Two free books, Social Media: A Guide for Researchers and Virtual Events for Dummies offer to fill a gap in knowledge about new media for both researchers and communicators. Also importantly, they help to increase the comfort level with this unfamiliar realm, given that researchers may be reticent about plunging into blogging, tweeting, and virtual eventing.
Particularly germane for scientists is that Social Media: A Guide for Researchers emphasizes the practical uses of social media in aiding both research and career advancement. And, the book presents a realistic picture of social media. Thus, wrote the authors, “We are not trying to present social media as the answer to every problem a researcher might experience; rather, we want to give a ‘warts and all’ picture. Social media have downsides as well as upsides, but on balance we hope that you will agree with us that there is real value for researchers.”
The book is extensive, covering how to use the full gamut of social media, including blogging, microblogging (e.g. Twitter), social networking (Facebook, LinkedIn), wikis, social bookmarking (Delicious), social documents (Google Docs), project management (Bamboo), and multimedia (Flicker, YouTube, SlideShare, SecondLife). It draws on extensive interviews with researchers who use these tools, offering examples of their specific applications.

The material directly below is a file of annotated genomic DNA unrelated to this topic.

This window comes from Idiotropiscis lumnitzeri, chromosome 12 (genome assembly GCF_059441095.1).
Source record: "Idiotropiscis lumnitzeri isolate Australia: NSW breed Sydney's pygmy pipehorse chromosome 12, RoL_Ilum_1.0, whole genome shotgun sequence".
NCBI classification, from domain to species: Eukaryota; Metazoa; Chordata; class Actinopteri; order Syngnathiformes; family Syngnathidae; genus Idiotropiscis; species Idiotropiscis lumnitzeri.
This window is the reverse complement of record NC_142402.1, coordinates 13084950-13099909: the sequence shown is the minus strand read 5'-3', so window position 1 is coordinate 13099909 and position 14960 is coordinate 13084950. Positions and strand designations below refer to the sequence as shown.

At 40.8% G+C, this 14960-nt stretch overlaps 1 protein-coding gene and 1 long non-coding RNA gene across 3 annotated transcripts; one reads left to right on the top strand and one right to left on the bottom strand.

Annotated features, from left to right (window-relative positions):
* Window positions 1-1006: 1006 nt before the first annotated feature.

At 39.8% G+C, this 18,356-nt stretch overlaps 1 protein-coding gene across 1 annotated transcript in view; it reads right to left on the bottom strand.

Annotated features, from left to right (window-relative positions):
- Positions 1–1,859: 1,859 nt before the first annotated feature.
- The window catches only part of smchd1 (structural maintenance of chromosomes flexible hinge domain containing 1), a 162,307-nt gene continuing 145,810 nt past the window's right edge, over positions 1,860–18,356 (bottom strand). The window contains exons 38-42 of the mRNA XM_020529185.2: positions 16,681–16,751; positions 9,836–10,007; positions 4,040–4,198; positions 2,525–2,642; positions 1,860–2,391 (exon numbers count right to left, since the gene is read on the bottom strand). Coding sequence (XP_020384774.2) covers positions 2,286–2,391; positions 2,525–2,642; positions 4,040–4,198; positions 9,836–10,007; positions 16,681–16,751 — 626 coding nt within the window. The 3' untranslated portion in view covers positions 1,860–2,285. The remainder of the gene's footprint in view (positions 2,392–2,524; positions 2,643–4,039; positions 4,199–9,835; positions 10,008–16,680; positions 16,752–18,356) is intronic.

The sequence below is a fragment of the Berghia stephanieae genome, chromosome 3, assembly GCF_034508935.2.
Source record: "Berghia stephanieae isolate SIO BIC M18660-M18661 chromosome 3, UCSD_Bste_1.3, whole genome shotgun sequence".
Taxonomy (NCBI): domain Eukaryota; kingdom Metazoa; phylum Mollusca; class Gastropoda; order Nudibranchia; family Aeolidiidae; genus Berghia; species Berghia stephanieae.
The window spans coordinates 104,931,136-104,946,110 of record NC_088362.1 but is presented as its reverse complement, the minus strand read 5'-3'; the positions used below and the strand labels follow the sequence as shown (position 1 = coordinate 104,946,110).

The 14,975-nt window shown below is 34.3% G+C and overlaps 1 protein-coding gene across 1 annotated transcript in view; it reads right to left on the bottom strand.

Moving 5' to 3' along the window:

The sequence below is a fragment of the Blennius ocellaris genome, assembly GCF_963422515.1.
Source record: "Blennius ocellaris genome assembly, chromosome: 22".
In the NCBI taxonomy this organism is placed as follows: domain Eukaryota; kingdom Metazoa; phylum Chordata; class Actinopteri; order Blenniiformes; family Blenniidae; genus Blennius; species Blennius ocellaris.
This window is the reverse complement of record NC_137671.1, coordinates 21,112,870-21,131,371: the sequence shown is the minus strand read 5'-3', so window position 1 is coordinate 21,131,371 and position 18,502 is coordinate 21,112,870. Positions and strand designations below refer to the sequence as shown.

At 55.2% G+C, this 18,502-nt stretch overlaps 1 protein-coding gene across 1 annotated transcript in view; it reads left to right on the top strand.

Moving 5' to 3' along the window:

The book is refreshingly realistic about the time required to productively develop a social media network: “The process of building, curating and filtering useful networks is a skill which needs to be practised,” wrote the authors. “Most tools offer you ways to find people who might share your interests however, and once you have started building a network it becomes useful very quickly.”
And, the book emphasizes that swimming in the social media pool need not be a marathon, but perhaps only a comfortable dog paddle. Scientists could choose to be major bloggers or Facebookers, or merely comment on others’ blogs or “like” Facebook posts.
The book’s realistic assessment of social media includes a full account of criticisms, including the concerns about encroachment of technology, invasion of privacy, and information and workday overload.
And usefully, the book illustrates how social media can enhance the “academic research cycle” of knowledge identification, creation, peer review and dissemination.
Virtual Events for Dummies, while narrower in scope, is nevertheless a good introduction to the topic. While it is published by the commercial webcasting company On24—and while it emphasizes business events—the advice it offers is helpful to researchers and research communicators. For example, the section on using webcasts and webinars for “training” could be applied to using them for research seminars.
The book’s major point that virtual events are far cheaper than real events will resonate with university researchers whose budgets are tight. And the points that virtual events are global and can be archived for long-term access emphasize important advantages over a one-time live seminar.
The book explains the spectrum of virtual events, including audio streaming with slides, video streaming, text-based chat, and discussion forums. It also helps readers better understand the role of virtual events by comparing them with physical events, and by comparing types of virtual events—for example, webcasts versus web conferences.
The book’s chapter on best practices offers practical advice for attracting participants, targeting and engaging audiences, and interacting with them.
Besides these books, more extensive resources on social media are available on the references and resources page for the chapter on social media on the Explaining Research Web site.